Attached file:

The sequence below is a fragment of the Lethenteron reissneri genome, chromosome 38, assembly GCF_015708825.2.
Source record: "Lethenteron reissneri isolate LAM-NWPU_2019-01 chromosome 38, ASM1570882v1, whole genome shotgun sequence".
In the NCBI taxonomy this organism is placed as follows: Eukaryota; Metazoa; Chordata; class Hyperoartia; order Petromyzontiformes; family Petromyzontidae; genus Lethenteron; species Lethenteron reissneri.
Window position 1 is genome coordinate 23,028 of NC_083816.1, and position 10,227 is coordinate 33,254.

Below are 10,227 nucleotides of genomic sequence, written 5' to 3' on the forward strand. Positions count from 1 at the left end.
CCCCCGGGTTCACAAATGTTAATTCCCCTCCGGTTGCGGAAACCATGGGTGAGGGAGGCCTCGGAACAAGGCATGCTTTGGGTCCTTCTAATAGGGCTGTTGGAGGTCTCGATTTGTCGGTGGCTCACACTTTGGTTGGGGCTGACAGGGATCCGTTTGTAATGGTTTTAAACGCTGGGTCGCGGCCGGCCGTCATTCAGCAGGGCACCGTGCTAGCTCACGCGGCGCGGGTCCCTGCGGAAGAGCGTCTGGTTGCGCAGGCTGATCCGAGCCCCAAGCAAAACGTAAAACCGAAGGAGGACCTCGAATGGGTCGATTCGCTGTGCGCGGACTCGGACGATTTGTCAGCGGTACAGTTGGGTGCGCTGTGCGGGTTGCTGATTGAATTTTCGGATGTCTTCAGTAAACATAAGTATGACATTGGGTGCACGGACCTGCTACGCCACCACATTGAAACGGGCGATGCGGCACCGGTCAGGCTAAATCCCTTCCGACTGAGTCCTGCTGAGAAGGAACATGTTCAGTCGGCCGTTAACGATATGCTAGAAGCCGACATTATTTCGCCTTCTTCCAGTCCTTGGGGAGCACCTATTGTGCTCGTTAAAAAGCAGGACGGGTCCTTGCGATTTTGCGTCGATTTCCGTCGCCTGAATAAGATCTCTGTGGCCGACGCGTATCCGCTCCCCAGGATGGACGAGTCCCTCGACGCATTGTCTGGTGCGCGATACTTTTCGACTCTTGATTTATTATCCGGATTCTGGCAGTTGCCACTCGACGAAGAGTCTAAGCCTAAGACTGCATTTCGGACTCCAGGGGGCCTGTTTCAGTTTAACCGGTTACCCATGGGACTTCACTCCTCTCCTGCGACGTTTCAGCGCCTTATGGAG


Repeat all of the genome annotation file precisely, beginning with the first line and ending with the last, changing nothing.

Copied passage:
The sequence below is a fragment of the Lethenteron reissneri genome, chromosome 38, assembly GCF_015708825.2.
Source record: "Lethenteron reissneri isolate LAM-NWPU_2019-01 chromosome 38, ASM1570882v1, whole genome shotgun sequence".
In the NCBI taxonomy this organism is placed as follows: Eukaryota; Metazoa; Chordata; class Hyperoartia; order Petromyzontiformes; family Petromyzontidae; genus Lethenteron; species Lethenteron reissneri.
Window position 1 is genome coordinate 23,028 of NC_083816.1, and position 10,227 is coordinate 33,254.

Below are 10,227 nucleotides of genomic sequence, written 5' to 3' on the forward strand. Positions count from 1 at the left end.
CCCCCGGGTTCACAAATGTTAATTCCCCTCCGGTTGCGGAAACCATGGGTGAGGGAGGCCTCGGAACAAGGCATGCTTTGGGTCCTTCTAATAGGGCTGTTGGAGGTCTCGATTTGTCGGTGGCTCACACTTTGGTTGGGGCTGACAGGGATCCGTTTGTAATGGTTTTAAACGCTGGGTCGCGGCCGGCCGTCATTCAGCAGGGCACCGTGCTAGCTCACGCGGCGCGGGTCCCTGCGGAAGAGCGTCTGGTTGCGCAGGCTGATCCGAGCCCCAAGCAAAACGTAAAACCGAAGGAGGACCTCGAATGGGTCGATTCGCTGTGCGCGGACTCGGACGATTTGTCAGCGGTACAGTTGGGTGCGCTGTGCGGGTTGCTGATTGAATTTTCGGATGTCTTCAGTAAACATAAGTATGACATTGGGTGCACGGACCTGCTACGCCACCACATTGAAACGGGCGATGCGGCACCGGTCAGGCTAAATCCCTTCCGACTGAGTCCTGCTGAGAAGGAACATGTTCAGTCGGCCGTTAACGATATGCTAGAAGCCGACATTATTTCGCCTTCTTCCAGTCCTTGGGGAGCACCTATTGTGCTCGTTAAAAAGCAGGACGGGTCCTTGCGATTTTGCGTCGATTTCCGTCGCCTGAATAAGATCTCTGTGGCCGACGCGTATCCGCTCCCCAGGATGGACGAGTCCCTCGACGCATTGTCTGGTGCGCGATACTTTTCGACTCTTGATTTATTATCCGGATTCTGGCAGTTGCCACTCGACGAAGAGTCTAAGCCTAAGACTGCATTTCGGACTCCAGGGGGCCTGTTTCAGTTTAACCGGTTACCCATGGGACTTCACTCCTCTCCTGCGACGTTTCAGCGCCTTATGGAG